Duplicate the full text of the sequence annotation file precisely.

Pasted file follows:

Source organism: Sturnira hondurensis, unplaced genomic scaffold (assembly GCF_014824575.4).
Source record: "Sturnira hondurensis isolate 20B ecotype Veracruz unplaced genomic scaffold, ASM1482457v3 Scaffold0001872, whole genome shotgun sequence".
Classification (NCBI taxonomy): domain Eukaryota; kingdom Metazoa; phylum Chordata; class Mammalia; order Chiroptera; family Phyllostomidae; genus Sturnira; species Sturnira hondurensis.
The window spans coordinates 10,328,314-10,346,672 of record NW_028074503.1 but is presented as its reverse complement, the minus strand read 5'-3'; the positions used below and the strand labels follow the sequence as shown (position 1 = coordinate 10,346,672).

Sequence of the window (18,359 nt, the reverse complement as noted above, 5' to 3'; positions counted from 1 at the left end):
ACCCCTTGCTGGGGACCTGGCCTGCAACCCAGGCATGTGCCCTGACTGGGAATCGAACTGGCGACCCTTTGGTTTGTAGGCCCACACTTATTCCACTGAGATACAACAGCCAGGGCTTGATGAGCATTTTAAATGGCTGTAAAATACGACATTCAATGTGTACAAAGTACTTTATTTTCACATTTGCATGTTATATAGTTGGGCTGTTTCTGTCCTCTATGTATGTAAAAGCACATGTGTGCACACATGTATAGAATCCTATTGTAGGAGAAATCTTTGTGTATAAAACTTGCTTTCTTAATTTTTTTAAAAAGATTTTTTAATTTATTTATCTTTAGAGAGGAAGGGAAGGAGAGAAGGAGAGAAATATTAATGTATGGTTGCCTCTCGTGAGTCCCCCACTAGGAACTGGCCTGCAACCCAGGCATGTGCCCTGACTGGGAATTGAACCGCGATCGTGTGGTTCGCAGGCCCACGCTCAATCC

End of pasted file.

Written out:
Source organism: Sturnira hondurensis, unplaced genomic scaffold (assembly GCF_014824575.4).
Source record: "Sturnira hondurensis isolate 20B ecotype Veracruz unplaced genomic scaffold, ASM1482457v3 Scaffold0001872, whole genome shotgun sequence".
Classification (NCBI taxonomy): domain Eukaryota; kingdom Metazoa; phylum Chordata; class Mammalia; order Chiroptera; family Phyllostomidae; genus Sturnira; species Sturnira hondurensis.
The window spans coordinates 10,328,314-10,346,672 of record NW_028074503.1 but is presented as its reverse complement, the minus strand read 5'-3'; the positions used below and the strand labels follow the sequence as shown (position 1 = coordinate 10,346,672).

Sequence of the window (18,359 nt, the reverse complement as noted above, 5' to 3'; positions counted from 1 at the left end):
ACCCCTTGCTGGGGACCTGGCCTGCAACCCAGGCATGTGCCCTGACTGGGAATCGAACTGGCGACCCTTTGGTTTGTAGGCCCACACTTATTCCACTGAGATACAACAGCCAGGGCTTGATGAGCATTTTAAATGGCTGTAAAATACGACATTCAATGTGTACAAAGTACTTTATTTTCACATTTGCATGTTATATAGTTGGGCTGTTTCTGTCCTCTATGTATGTAAAAGCACATGTGTGCACACATGTATAGAATCCTATTGTAGGAGAAATCTTTGTGTATAAAACTTGCTTTCTTAATTTTTTTAAAAAGATTTTTTAATTTATTTATCTTTAGAGAGGAAGGGAAGGAGAGAAGGAGAGAAATATTAATGTATGGTTGCCTCTCGTGAGTCCCCCACTAGGAACTGGCCTGCAACCCAGGCATGTGCCCTGACTGGGAATTGAACCGCGATCGTGTGGTTCGCAGGCCCACGCTCAATCC